Diane M. Rankin
Clinical Assistant Professor, RN-BSN
Diane Rankin is originally from Minnesota and received her BSN from the University of Minnesota. She spent the first 3 years of her nursing career as a Navy Nurse stationed in Yokosuka, Japan, and the next seven in critical care settings and on medical-surgical units. Like many of her current students, she worked part-time and her flexible hours allowed her to raise three children and get two master's degrees: one in education from Morehead State University and another in Nursing from Louisiana State University (LSU). Prior to coming to UTEP in 2004, she taught in Kentucky, Indiana, Louisiana, and Florida.
At UTEP, she initially taught in face-to-face courses in UTEP's undergraduate nursing program. However, she started teaching online in the traditional BSN undergraduate and the RN to BSN Program after July 2013 when she moved to Georgia, north of Atlanta.
The subjects she teaches:
In the Traditional Nursing BSN program, I currently teach NURS 3205, a 100% online Nursing Informatics course. I also teach in the RN to BSN program. The RN to BSN Program is offered specifically for working nurses who have the Associate Degree in Nursing. It is taught 100% online for maximum student flexibility. Once the student has completed the UTEP Core Curriculum, the student begins to take the Phase 2 Nursing Courses (that's 2.5 semesters and five 7-week courses as listed below). I have taught in all of these courses.
- NURS 4402—RN to BSN Role Transition
- NURS 4303—Nursing Informatics and Technology
- NURS 4414— Evidence-Based Research
- NURS 4502— Nursing Leadership and Management
- NURS 4503— Nursing in the Community
Where her passion comes from:
Throughout my career in education, I have taught face-to-face clinical nursing courses in both the community college system and in the four-year university system. I love teaching in the RN to BSN program as it bridges the gap because it bridges (the education and knowledge gap) between a nurse with an associate degree in nursing and a nurse practitioner for our two-year Associate Degree students. Our faculty have designed five courses that will provide the ADN students with the tools for upward mobility in their workplace setting.
Her proudest accomplishment and biggest challenge as an online instructor:
What I love best about being an online instructor revolves around being a part of the student’s lives---sharing their ups and downs in life as they juggle work, family and school. I also love being a mentor for UTEP’s MSN graduate students as they serve as teaching assistants and begin to learn the role of a nursing educator, grading discussion boards and assignments. I love that sense of connection that is especially evident as I receive requests for recommendations from students who want to advance in their jobs or from students who wish to seek teaching positions.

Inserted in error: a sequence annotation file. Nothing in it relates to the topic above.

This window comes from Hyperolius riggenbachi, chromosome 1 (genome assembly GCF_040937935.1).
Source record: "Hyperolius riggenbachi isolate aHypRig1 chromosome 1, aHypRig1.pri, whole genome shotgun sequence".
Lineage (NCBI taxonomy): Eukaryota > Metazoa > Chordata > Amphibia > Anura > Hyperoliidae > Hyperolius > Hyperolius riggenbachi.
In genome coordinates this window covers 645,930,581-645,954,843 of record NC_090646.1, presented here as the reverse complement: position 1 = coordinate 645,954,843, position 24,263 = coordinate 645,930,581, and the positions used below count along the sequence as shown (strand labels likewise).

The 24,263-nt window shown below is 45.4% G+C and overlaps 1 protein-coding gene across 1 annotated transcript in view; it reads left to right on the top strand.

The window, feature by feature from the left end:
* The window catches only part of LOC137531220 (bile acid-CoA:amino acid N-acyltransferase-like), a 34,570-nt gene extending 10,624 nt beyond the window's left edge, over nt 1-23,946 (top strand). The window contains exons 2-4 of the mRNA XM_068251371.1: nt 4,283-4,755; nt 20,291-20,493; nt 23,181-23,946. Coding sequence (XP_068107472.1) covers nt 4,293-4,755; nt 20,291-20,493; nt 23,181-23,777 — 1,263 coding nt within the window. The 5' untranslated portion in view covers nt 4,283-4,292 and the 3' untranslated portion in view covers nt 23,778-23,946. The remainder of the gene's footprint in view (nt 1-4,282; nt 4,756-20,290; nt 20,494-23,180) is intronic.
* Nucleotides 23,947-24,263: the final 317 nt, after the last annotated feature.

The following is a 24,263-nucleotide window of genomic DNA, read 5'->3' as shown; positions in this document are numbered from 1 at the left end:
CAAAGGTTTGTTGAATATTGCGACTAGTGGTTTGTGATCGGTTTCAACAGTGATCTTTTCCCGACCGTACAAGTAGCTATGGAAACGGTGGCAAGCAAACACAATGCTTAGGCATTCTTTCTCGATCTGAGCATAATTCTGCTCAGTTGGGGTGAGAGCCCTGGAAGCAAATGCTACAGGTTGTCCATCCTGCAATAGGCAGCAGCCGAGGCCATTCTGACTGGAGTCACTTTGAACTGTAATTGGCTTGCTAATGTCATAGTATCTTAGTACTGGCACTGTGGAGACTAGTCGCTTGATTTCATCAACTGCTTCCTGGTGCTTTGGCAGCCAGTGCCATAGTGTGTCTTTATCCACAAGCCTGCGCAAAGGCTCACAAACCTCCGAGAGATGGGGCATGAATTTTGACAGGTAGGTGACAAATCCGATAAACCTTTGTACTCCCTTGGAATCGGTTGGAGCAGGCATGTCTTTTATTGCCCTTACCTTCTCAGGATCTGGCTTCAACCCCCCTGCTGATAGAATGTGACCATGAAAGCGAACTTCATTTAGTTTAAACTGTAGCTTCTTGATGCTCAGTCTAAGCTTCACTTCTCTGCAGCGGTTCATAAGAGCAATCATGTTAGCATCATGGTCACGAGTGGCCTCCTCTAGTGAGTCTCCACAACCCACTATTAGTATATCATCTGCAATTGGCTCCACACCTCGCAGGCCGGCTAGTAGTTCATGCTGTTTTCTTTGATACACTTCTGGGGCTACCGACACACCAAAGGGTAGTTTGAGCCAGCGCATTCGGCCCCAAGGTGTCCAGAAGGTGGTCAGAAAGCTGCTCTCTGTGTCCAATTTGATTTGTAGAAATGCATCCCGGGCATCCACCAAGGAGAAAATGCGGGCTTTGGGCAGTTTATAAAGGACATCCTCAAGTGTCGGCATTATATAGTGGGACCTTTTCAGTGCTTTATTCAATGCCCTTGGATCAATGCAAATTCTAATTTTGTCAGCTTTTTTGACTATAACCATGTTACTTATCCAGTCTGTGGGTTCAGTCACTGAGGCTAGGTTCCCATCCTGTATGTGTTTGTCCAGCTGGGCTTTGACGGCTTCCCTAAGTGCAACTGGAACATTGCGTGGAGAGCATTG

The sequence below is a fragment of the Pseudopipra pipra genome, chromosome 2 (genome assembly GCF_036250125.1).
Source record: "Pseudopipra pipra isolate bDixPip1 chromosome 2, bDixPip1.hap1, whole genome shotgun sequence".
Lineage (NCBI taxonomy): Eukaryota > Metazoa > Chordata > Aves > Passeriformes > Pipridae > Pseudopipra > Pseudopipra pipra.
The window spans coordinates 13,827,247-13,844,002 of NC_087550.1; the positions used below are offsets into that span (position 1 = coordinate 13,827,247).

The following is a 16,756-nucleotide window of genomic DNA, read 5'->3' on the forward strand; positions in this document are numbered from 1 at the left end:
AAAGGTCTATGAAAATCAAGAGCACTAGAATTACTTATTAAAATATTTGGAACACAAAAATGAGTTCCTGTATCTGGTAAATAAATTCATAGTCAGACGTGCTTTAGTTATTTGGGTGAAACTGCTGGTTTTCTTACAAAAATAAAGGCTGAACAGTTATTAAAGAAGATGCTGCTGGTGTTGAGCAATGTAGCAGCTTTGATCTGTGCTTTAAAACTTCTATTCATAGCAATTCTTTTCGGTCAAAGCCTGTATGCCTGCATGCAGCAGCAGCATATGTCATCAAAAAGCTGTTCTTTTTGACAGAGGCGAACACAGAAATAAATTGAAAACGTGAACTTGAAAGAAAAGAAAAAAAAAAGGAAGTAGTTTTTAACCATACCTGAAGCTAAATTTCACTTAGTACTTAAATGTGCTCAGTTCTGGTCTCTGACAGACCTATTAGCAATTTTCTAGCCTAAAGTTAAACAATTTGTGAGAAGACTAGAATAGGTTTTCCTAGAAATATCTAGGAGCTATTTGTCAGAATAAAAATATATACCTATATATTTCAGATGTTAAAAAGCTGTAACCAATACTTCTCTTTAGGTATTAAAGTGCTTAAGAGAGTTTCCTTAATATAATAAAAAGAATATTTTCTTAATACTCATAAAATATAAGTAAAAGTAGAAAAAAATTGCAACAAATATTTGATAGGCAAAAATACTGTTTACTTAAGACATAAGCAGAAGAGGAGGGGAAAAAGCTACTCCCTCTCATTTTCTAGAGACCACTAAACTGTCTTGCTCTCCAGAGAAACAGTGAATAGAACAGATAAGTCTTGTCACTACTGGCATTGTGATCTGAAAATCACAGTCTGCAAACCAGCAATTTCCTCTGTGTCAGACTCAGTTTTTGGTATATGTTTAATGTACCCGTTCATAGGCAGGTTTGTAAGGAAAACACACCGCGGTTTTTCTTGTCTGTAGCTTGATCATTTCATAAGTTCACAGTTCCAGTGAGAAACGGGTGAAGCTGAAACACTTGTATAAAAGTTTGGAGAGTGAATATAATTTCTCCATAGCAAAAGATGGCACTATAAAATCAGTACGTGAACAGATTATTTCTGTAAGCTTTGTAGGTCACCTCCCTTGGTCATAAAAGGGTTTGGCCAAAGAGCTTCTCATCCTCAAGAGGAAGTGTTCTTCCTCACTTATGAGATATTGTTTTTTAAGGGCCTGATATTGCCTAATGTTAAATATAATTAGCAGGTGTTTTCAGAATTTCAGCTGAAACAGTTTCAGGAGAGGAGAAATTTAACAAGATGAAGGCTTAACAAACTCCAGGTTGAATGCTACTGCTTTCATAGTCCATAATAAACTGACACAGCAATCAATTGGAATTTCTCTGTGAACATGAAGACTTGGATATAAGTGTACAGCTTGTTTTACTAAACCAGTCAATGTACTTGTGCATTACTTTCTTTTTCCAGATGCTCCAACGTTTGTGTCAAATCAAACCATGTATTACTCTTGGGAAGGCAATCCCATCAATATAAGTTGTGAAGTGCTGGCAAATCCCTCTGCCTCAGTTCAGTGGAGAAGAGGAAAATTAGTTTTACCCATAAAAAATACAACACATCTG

One of my first accomplishments was developing a gerontology nursing elective course from the ground up. One of the challenges of this was determining content and course structure as well as figuring out what technology would add to the learning activities. I included collaborative activities—working in small groups—to engage the students and enhance their learning. Reflective activities were also included that encouraged the student to think though clinical scenarios designed in the discussion board format. There was lots of trial and error and it was challenging to develop discussion board questions that would develop the critical thinking skills of the learner.
Since I did not have any experiences with online learning in my graduate studies, I missed that student perspective that would have been an asset as I transitioned to online teaching. I, did, however, take all the required UTEP online courses necessary to teach in this program—all of which were most helpful.
Being a facilitator of learning and guiding the student’s learning is always a challenge! For me, additional challenges of online teaching include distance, communication and engaging students. I miss not physically seeing the students and their body language as they communicate on the discussion board But interestingly, I find that I know my online students perhaps better than I knew the traditional face-to-face students (who were in classes of 90-100). In the traditional setting, you get to know the brightest and the ones who are struggling. In the online setting, each student is required to communicate their thoughts/ feelings and critically think through discussion board situations providing the instructor insight into each student’s thought processes.
Communication is always a challenge. I find it important to send our weekly announcements that highlight the upcoming week. Detailed syllabi and detailed rubrics are vital. Engaging students is also a challenge. Over the years, I have learned strategies to better foster critical thinking. There was a lot of trial and error in writing thoughtful questions for discussion boards and designing scenarios that would engage the students to share ideas and differing opinions.
On what makes a successful online student:
A successful online learner needs to:
- Be an independent learner who is responsible for their own learning.
- Be self-disciplined—able to set a schedule for themselves and stick to the schedule to meet course deadlines.
- Have basic computer skills.
- Possess good written communication skills.
- Be able to take things in stride as they face obstacles.
- Have excellent time management skills.
Her advice to her students:
- Stay focused
- Check your Blackboard course daily
- Try not to procrastinate
- Have a backup plan if something goes wrong
- Keep instructor informed of your situation; notify them of concerns/problems; ask for help!